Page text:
¶25 Based on the plain language of section 9(B), it is obvious that nowhere in its four sentences is there any provision regarding a specific date by which Rhonda must sell the property. Rhonda argues on appeal that it would be improper for the court to impose a reasonable time for performance because, unlike the contract at issue in New York Avenue, section 9(B) did not intend to “create an obligation” for the sale of the property. She further contends that sale of the property is a condition precedent, and thus, she is not required to sell the property but that if she does, Christopher would then be entitled to receive his share of the equity. We are not persuaded by Rhonda’s argument. The intent of the decree was to “resolve all issues between” the parties. Therefore, while section 9(B) was not intended to be a sales agreement, it was also not intended to allow Rhonda to indefinitely prevent the satisfaction of Christopher’s interest. See Brady v. Park, 2019 UT 16, ¶ 53, 445 P.3d 395 (“When we interpret a contract we first look at the plain language of the contract to determine the parties’ meaning and intent.”) (quotation simplified). Accordingly, we agree with Christopher that a reasonable time for performance should be implied. Thus, we conclude that the district court incorrectly determined that the reasonable-time rule was inapplicable here. We next determine what the reasonable time should be, and here we part ways with Christopher and endorse the view adopted by the commissioner.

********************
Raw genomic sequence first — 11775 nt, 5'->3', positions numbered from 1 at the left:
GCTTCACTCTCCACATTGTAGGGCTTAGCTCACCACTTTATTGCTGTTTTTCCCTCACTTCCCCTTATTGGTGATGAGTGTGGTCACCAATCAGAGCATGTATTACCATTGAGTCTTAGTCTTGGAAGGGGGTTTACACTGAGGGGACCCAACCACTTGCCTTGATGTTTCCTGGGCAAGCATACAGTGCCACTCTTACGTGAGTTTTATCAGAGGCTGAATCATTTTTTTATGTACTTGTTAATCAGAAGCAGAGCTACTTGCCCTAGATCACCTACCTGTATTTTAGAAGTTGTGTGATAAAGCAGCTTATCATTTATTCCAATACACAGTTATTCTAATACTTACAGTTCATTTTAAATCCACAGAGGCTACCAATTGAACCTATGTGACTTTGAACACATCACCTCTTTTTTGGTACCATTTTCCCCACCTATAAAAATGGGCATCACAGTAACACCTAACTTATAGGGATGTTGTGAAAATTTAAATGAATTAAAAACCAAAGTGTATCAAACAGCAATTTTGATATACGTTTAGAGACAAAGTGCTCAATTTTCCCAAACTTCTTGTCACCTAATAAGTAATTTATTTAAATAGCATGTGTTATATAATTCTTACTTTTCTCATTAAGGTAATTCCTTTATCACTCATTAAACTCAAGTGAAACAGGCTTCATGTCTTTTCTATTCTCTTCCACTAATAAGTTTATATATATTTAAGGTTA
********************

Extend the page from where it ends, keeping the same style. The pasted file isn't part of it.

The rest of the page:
¶26      Due to the nature of these proceedings and Christopher’s decision not to request transcripts of the prior hearings, we are unable to consider the parties’ presentations before the commissioner or the district court, including not only the arguments they made but also any evidence they introduced or evidentiary proffers they made. Even so, Christopher contends that “[a] reasonable time is defined by the parties’ intentions at the time the contract is formed, not when the dispute arises,” and that because the parties did not intend for his interest to remain unsatisfied this long, a reasonable time has long since elapsed. Conversely, Rhonda contends that “[t]he language of the Decree demonstrates that the Parties intended for [her] to be able to operate her business from the Property to support herself indefinitely.”

¶27 In consideration of what constitutes a reasonable time under the circumstances, we must discern the parties’ intentions from the language of their contract—the stipulated decree—and the relevant circumstances, but in the absence of whatever evidence might have been adduced or proffered at the hearings as we have not been favored with the transcripts. We are mindful that neither party was awarded alimony in this case, meaning Rhonda’s livelihood depended on her continued ability to operate her salon business. And it is significant that not only was no time for Rhonda‘s performance specified, but it was emphasized that Christopher shall be entitled to his equity only “when the property is sold.” The conclusion is inescapable, as determined by the commissioner, that the intention of the parties, as reflected in the language they employed, was that Rhonda’s obligation to sell the property and cash out Christopher would be triggered when she ceased to operate the salon business. That occurrence would equate to the reasonable time for her performance under the unique circumstances of this case.